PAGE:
A Rough Patch

By: Kevin Irwin

Finally feeling well enough to start training in earnest, I started running with Aussie Scott’s group out of Rogue Cedar Park last week. I knew I might be pushing it a bit. Coming back from my injury, I really haven’t had enough time to build a base, so there’d be no strength behind whatever speed I could muster. But it was really about establishing accountability – a kick in the butt when I might otherwise be feeling weak-willed.

Okay then, I have zero expectations going into this. I can struggle through it – I’ve done it before. Besides, even if my volume and consistency took a nose dive early this year, Zilker Relays made me think I hadn’t lost too much.

Unfortunately, as they say, no battle plan survives contact with the enemy – or in this case, contact with reality. These past few weeks have been a lot tougher than I would’ve thought. Not just the workouts (that was totally expected), but even my easy runs. Where in the past, I’d bounced back, now I just bonked. Maybe I’m starting to understand how Grandpa Simpson felt:

Am I losing “it”? (Yes, the Rush song “Losing It” off of Signals is playing in my head as I write this.) After all, being past 40, the curve of my running potential is starting to bend downward. Is this a manifestation of this? I think I’m having a runner’s mid-life crisis! What to do? Let’s consider the words of a wise man – or in this case, Muppet.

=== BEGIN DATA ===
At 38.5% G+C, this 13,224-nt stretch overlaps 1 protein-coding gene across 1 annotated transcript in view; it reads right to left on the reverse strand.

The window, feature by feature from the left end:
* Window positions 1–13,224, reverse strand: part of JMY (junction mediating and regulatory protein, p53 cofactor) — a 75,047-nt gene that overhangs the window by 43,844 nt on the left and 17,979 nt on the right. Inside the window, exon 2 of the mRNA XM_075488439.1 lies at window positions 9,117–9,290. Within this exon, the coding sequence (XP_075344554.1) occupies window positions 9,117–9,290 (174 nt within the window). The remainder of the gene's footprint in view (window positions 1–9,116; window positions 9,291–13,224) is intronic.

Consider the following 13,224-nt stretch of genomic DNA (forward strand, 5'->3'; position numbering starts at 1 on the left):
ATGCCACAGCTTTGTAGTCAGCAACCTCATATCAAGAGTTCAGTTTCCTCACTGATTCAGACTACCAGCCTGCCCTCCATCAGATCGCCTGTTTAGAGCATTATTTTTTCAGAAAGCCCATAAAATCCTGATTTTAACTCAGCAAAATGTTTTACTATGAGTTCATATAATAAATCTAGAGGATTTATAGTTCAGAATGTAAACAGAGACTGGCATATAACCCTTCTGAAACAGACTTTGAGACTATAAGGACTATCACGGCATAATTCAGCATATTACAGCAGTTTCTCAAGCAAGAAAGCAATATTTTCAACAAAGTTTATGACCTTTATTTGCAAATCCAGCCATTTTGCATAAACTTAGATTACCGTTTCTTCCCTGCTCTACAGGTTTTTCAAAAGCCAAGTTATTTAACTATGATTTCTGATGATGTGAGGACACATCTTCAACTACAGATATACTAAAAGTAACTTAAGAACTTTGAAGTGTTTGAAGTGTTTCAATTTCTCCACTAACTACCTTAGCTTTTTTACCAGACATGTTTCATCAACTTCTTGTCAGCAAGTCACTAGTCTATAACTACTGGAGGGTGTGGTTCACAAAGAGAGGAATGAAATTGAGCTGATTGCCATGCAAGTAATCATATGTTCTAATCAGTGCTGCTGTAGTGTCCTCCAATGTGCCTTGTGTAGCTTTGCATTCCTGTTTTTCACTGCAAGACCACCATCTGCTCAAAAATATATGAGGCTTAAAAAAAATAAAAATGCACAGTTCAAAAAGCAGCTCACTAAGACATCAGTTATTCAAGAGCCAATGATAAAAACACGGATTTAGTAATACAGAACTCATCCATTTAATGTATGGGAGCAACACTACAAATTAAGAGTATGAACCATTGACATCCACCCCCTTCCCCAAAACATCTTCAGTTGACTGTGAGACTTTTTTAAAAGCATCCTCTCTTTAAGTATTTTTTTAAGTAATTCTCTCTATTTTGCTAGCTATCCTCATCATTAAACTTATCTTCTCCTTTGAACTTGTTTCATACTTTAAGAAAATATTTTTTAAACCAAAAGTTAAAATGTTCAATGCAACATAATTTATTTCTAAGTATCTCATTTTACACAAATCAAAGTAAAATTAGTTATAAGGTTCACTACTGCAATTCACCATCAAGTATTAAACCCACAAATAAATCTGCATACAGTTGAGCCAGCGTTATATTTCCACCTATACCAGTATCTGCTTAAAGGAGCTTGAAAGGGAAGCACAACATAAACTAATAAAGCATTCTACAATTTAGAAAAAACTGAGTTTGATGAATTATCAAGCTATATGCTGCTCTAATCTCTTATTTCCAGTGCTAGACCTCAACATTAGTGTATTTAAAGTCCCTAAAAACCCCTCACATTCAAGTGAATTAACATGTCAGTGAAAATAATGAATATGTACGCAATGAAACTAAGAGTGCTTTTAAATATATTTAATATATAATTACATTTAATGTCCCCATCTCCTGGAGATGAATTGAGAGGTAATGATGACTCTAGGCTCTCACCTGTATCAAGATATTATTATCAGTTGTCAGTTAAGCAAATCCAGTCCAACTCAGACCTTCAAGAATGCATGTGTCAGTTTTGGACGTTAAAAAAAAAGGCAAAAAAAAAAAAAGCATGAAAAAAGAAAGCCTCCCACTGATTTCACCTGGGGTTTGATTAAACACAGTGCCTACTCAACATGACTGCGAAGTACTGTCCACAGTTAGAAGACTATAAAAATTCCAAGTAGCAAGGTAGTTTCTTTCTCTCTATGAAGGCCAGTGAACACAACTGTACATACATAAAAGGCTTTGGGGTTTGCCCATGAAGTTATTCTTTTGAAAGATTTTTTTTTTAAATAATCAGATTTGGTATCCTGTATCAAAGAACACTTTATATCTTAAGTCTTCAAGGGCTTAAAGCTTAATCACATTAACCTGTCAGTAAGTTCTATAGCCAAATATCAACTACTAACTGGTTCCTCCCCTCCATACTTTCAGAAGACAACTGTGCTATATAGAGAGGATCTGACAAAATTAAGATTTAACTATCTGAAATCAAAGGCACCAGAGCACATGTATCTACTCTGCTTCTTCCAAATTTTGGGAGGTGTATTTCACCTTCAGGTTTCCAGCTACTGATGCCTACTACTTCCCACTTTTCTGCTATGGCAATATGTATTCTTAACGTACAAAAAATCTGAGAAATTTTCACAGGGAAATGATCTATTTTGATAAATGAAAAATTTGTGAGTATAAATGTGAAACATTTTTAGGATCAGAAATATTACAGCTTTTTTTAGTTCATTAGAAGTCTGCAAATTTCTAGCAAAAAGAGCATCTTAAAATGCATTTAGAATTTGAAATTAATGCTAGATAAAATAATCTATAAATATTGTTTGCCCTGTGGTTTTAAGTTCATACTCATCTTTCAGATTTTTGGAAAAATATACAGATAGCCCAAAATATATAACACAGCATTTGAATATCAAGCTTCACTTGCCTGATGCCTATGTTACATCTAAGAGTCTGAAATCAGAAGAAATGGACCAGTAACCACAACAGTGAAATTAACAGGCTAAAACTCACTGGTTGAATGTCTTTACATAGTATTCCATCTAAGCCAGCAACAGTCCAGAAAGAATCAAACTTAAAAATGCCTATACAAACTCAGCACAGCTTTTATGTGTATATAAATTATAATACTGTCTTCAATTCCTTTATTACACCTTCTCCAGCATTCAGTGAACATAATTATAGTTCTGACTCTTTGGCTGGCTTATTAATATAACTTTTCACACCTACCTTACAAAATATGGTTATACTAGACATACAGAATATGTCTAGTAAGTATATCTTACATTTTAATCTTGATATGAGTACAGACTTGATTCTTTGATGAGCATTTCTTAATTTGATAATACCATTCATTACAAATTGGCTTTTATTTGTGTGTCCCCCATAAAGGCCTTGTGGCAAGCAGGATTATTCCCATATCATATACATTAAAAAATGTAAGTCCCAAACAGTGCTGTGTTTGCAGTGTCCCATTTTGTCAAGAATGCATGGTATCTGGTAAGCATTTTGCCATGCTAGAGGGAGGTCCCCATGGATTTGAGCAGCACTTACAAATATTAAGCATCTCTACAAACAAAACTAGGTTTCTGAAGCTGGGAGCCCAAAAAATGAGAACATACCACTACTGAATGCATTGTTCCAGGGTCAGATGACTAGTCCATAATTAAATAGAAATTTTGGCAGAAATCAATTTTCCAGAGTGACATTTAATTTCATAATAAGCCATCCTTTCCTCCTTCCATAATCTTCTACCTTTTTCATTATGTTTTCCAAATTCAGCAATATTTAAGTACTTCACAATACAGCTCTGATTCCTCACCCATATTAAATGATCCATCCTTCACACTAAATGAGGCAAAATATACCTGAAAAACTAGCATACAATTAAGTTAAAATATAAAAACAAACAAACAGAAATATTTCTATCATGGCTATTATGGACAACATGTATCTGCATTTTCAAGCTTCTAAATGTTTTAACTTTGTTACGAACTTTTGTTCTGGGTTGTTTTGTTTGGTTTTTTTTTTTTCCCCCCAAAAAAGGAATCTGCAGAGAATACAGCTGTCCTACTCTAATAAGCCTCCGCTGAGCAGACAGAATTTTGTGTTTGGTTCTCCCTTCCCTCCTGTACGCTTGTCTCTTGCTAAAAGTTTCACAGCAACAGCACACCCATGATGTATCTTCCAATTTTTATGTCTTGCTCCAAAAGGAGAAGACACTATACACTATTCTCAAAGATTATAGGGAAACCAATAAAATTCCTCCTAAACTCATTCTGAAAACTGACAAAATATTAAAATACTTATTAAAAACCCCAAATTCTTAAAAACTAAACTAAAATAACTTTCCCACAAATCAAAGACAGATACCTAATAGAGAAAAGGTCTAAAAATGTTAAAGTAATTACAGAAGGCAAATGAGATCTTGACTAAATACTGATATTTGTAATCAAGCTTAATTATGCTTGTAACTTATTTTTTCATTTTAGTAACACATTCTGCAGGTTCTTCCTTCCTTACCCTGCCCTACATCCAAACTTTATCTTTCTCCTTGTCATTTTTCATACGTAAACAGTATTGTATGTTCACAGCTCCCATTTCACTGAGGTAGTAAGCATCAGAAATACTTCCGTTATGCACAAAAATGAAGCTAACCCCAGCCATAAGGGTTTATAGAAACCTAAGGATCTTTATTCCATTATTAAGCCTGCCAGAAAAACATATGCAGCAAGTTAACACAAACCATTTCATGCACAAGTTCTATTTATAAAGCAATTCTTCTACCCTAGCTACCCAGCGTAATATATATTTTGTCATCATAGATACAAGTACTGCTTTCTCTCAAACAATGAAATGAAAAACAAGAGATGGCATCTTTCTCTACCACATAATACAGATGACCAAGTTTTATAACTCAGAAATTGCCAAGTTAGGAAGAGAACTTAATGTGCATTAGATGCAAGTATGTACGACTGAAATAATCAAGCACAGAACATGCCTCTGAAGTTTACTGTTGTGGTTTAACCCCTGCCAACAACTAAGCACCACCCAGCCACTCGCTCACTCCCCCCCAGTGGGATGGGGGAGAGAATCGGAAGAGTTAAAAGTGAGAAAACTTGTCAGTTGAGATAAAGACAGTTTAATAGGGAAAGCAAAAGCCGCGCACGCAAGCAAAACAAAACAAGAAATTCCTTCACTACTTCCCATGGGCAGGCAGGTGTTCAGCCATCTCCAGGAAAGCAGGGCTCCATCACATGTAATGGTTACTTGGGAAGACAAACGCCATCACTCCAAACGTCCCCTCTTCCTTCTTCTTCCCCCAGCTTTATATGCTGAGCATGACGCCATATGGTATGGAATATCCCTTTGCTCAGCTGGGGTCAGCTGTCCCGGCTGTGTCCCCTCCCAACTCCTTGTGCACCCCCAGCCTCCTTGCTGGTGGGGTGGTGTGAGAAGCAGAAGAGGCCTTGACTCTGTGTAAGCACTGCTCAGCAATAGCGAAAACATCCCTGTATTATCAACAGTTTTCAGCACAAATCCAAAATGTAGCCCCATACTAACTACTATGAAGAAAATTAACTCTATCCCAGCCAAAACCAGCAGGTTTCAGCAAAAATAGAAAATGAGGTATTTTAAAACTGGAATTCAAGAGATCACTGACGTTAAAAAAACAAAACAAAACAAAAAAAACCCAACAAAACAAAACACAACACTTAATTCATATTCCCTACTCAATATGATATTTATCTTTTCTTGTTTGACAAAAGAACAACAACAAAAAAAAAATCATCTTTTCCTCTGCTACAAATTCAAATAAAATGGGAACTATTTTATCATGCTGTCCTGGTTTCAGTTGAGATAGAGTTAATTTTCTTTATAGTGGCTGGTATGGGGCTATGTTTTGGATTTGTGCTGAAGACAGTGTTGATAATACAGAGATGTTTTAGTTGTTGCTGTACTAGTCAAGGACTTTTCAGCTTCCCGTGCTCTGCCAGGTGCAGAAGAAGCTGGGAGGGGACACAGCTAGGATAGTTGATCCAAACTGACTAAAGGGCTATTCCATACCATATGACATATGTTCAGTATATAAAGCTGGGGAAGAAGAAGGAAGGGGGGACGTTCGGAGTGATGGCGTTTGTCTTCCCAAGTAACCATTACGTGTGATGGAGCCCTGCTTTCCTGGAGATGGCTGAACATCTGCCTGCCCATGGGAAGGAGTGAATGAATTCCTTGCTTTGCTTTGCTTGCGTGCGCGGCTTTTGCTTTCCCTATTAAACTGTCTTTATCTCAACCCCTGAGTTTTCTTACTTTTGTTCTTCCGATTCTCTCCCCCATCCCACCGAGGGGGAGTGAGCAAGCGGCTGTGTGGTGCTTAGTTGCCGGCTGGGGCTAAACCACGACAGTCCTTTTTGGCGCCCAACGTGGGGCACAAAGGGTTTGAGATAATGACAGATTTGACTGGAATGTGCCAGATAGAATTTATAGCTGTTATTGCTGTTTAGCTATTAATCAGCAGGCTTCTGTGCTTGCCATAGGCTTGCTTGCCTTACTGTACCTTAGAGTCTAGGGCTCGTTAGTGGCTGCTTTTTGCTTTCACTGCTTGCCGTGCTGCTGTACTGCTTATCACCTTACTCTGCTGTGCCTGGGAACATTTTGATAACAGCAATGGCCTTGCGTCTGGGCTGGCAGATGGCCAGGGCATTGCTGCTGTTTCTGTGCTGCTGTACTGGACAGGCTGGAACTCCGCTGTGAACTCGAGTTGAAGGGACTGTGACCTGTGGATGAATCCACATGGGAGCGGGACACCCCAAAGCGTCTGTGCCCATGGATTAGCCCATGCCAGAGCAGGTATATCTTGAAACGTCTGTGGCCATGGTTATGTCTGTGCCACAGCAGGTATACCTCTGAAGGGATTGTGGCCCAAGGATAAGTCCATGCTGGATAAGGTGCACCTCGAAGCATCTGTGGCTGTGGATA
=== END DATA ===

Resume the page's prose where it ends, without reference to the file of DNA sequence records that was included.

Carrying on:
An emphasis on “trying” expresses doubts about succeeding. By focusing on your doubts, you are expecting failure before starting. Not a particularly auspicious beginning for any undertaking. Rather, you should begin from confidence; focus on the task – on the now, not the future. You will succeed or you won’t. Deal with that consequence later.I have gone through the odd rough patch before. It happens to all runners. Maybe this is the rockiest, but there are plenty of mundane explanations for it. Namely, I’m probably in worse shape than I thought. There’s plenty of evidence of high-performance in the master’s age groups, so a precipitous crash is unlikely.

Running is a heavily mental sport. Worry won’t help here;  fear is the mind killer (you may now call me Muad’Dib). It just means I need to put my head down and keep working. While fast times are great, the feeling of accomplishment after nailing a workout is my favorite part.  That’s what I’m chasing. It’ll come.


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